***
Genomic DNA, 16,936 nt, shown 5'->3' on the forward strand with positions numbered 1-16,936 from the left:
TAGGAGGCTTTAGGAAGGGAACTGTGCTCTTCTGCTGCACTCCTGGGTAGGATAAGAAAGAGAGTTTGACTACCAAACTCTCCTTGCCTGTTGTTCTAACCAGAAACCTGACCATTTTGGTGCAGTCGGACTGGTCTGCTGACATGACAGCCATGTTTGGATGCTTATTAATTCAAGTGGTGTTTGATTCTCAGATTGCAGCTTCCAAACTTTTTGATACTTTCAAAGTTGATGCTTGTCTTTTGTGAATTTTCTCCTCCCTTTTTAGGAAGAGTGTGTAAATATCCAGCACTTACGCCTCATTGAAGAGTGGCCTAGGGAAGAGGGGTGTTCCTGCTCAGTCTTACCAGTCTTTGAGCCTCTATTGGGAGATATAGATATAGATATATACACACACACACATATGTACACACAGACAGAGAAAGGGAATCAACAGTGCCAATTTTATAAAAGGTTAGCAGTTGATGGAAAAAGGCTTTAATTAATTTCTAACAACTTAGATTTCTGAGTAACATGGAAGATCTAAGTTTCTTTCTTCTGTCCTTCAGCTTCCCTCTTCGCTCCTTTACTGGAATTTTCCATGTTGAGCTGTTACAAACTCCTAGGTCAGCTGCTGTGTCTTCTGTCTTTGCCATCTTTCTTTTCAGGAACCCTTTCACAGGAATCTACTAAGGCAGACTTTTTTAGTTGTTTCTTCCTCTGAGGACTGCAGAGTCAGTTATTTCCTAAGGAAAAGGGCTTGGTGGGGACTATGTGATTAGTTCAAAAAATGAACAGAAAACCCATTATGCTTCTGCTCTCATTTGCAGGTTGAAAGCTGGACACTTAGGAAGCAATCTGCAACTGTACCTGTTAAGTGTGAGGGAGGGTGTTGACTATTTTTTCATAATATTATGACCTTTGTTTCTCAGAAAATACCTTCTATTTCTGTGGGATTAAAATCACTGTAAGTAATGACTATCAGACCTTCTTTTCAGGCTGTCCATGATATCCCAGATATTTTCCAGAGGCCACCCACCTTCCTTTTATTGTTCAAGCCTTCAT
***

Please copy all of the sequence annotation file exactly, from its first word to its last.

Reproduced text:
Genomic DNA, 16,936 nt, shown 5'->3' on the forward strand with positions numbered 1-16,936 from the left:
TAGGAGGCTTTAGGAAGGGAACTGTGCTCTTCTGCTGCACTCCTGGGTAGGATAAGAAAGAGAGTTTGACTACCAAACTCTCCTTGCCTGTTGTTCTAACCAGAAACCTGACCATTTTGGTGCAGTCGGACTGGTCTGCTGACATGACAGCCATGTTTGGATGCTTATTAATTCAAGTGGTGTTTGATTCTCAGATTGCAGCTTCCAAACTTTTTGATACTTTCAAAGTTGATGCTTGTCTTTTGTGAATTTTCTCCTCCCTTTTTAGGAAGAGTGTGTAAATATCCAGCACTTACGCCTCATTGAAGAGTGGCCTAGGGAAGAGGGGTGTTCCTGCTCAGTCTTACCAGTCTTTGAGCCTCTATTGGGAGATATAGATATAGATATATACACACACACACATATGTACACACAGACAGAGAAAGGGAATCAACAGTGCCAATTTTATAAAAGGTTAGCAGTTGATGGAAAAAGGCTTTAATTAATTTCTAACAACTTAGATTTCTGAGTAACATGGAAGATCTAAGTTTCTTTCTTCTGTCCTTCAGCTTCCCTCTTCGCTCCTTTACTGGAATTTTCCATGTTGAGCTGTTACAAACTCCTAGGTCAGCTGCTGTGTCTTCTGTCTTTGCCATCTTTCTTTTCAGGAACCCTTTCACAGGAATCTACTAAGGCAGACTTTTTTAGTTGTTTCTTCCTCTGAGGACTGCAGAGTCAGTTATTTCCTAAGGAAAAGGGCTTGGTGGGGACTATGTGATTAGTTCAAAAAATGAACAGAAAACCCATTATGCTTCTGCTCTCATTTGCAGGTTGAAAGCTGGACACTTAGGAAGCAATCTGCAACTGTACCTGTTAAGTGTGAGGGAGGGTGTTGACTATTTTTTCATAATATTATGACCTTTGTTTCTCAGAAAATACCTTCTATTTCTGTGGGATTAAAATCACTGTAAGTAATGACTATCAGACCTTCTTTTCAGGCTGTCCATGATATCCCAGATATTTTCCAGAGGCCACCCACCTTCCTTTTATTGTTCAAGCCTTCAT